- National Institute of Standards and Technology (NIST): Reduces funding for NIST, which promotes U.S. innovation and industrial competitiveness by advancing the building blocks of technological advancements, by $162 million below FY 2010. This steep reduction could lead to construction halts and damage the Administration's innovation initiatives.
- Wall Street Reform: Jeopardizes the economic recovery by undercutting the implementation of the Wall Street Reform law, which is designed to protect consumers and prevent future taxpayer-funded bailouts, by cutting and hamstringing the funding of watchdog agencies charged with preventing future Bernie Madoff-type Ponzi schemes (CFTC & SEC) and of the new Consumer Financial Protection Bureau.
- Overall Infrastructure: Cuts key investments in rebuilding America, which will lead to the loss of more than 300,000 American jobs, primarily in the private sector.
- High-Speed/Intercity Rail: Zeroes out funding for High Speed Rail Corridors and Intercity Passenger Rail Services, including rescinding $2.5 billion in high-speed rail projects that have already been awarded.
- Clean Water Infrastructure: 750 fewer wastewater and drinking water projects that communities can finance with federal assistance, leading to the loss of nearly 40,000 American jobs.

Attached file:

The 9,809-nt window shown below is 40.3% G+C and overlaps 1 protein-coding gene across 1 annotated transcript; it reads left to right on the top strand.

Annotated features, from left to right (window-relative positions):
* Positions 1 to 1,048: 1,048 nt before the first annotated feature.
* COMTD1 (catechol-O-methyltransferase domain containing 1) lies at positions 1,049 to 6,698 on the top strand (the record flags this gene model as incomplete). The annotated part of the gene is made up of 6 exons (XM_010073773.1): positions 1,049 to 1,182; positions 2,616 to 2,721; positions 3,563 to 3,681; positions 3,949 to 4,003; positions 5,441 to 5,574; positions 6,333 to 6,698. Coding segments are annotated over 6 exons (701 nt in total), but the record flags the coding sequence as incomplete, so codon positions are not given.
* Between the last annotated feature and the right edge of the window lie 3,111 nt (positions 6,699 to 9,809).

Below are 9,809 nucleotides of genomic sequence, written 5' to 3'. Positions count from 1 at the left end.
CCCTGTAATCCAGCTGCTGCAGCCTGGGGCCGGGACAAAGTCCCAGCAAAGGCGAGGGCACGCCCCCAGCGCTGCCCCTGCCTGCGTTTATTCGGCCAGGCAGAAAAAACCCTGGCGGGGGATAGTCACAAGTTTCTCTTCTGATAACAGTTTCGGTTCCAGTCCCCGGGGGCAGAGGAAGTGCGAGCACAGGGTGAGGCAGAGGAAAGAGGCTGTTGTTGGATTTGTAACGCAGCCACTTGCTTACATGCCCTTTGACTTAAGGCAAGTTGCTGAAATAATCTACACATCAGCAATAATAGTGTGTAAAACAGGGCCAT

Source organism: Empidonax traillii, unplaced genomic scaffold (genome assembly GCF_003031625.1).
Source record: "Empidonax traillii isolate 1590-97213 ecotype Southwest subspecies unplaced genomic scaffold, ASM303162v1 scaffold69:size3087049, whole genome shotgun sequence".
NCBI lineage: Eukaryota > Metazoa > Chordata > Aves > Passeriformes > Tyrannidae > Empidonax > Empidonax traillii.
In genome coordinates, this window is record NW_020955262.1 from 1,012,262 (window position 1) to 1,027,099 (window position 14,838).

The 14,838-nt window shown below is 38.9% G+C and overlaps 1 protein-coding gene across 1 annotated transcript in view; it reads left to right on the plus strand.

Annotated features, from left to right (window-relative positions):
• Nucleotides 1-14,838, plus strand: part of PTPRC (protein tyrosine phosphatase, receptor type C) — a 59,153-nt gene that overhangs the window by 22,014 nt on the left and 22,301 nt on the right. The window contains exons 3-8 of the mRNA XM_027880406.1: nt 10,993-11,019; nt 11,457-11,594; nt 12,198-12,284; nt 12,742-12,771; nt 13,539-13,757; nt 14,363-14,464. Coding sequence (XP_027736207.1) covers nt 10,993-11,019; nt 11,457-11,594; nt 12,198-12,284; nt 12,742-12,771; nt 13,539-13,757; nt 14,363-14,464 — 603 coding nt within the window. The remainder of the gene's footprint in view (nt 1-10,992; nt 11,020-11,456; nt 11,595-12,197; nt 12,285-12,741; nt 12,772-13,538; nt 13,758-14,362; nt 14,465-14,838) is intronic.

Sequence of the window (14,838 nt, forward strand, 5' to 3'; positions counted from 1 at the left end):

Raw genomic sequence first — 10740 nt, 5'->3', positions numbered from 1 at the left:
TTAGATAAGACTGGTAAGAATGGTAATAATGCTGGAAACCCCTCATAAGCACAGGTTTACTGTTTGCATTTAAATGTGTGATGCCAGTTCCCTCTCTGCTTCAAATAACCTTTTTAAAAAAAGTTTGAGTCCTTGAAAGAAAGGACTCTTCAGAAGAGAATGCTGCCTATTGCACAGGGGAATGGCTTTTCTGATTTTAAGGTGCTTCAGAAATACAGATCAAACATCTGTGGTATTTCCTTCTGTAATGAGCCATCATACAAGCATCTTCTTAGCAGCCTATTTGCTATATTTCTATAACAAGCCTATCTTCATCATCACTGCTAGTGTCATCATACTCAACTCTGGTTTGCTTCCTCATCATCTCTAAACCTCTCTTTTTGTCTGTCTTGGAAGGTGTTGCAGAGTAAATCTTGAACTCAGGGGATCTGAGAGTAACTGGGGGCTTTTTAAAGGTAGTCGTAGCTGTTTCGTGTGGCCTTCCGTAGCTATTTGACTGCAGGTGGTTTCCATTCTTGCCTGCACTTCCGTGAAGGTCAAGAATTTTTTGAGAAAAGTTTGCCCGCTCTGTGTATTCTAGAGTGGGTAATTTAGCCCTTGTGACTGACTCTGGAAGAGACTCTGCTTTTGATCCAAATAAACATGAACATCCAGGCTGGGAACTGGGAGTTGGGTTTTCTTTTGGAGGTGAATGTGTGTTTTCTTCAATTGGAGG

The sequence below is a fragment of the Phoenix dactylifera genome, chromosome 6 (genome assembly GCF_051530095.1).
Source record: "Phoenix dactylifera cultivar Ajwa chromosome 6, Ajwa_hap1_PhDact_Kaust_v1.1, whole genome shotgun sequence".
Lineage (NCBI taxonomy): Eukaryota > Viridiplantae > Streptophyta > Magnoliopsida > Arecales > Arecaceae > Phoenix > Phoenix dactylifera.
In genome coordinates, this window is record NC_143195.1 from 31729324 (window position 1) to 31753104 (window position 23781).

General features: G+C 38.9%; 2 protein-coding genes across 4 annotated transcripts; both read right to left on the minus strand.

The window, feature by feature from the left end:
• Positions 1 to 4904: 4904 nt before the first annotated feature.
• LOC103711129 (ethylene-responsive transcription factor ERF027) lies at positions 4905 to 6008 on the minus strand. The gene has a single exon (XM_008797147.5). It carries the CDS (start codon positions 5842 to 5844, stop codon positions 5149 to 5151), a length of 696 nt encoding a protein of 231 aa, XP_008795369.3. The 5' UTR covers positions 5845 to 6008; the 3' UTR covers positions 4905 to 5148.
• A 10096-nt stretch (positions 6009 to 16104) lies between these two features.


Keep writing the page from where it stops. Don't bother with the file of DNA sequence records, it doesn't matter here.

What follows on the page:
- TIGER Surface Transportation Projects: A loss of 25,000 new construction jobs and the cancellation of 76 projects in 40 states for TIGER surface transportation projects.
- Air Traffic Control: $234 million in cuts in the efforts to improve our nation's air traffic control system.
- Homeland Security Grants: Reduces funding for FEMA State and Local Programs by $1.4 billion, which will significantly cut funding to support port and transit security and funding to hire first responders.
- Border Security Technology: Funding for border security technology is cut by about $250 million - slowing efforts to better secure the border with new and much-needed border surveillance technologies.
- Food Safety: USDA food safety inspections would be cut by $88 million - making it impossible to conduct daily inspections of meat and poultry plants. This would force many meat and poultry plants to shut down for more than a month in 2011, resulting in estimated economic losses of up to $11 billion.
Impact on Those Who Are Hurting Most
- Nutrition Assistance: The WIC nutrition assistance program would be cut by more than $740 million, compared to the FY 2010 level - which would require thousands of parents, pregnant mothers, and children to be dropped from the program.
- Low-Income Energy Assistance: Low-Income Home Energy Assistance (LIHEAP) would be cut by almost $400 million - leaving out in the cold many of the seniors and families with children in need of help in paying high energy bills.
- Title X: Title X is eliminated, which provides life-saving health services, including HIV testing, cancer screening, blood-pressure testing, and contraceptive services, for more than 5 million low-income women, two-thirds of whom are uninsured.
- Housing for Homeless Veterans: Eliminates a program of housing vouchers for homeless veterans. In January 2009, more than 75,000 veterans were homeless and over the course of the year nearly twice that many (136,000) spent at least one night in a homeless shelter.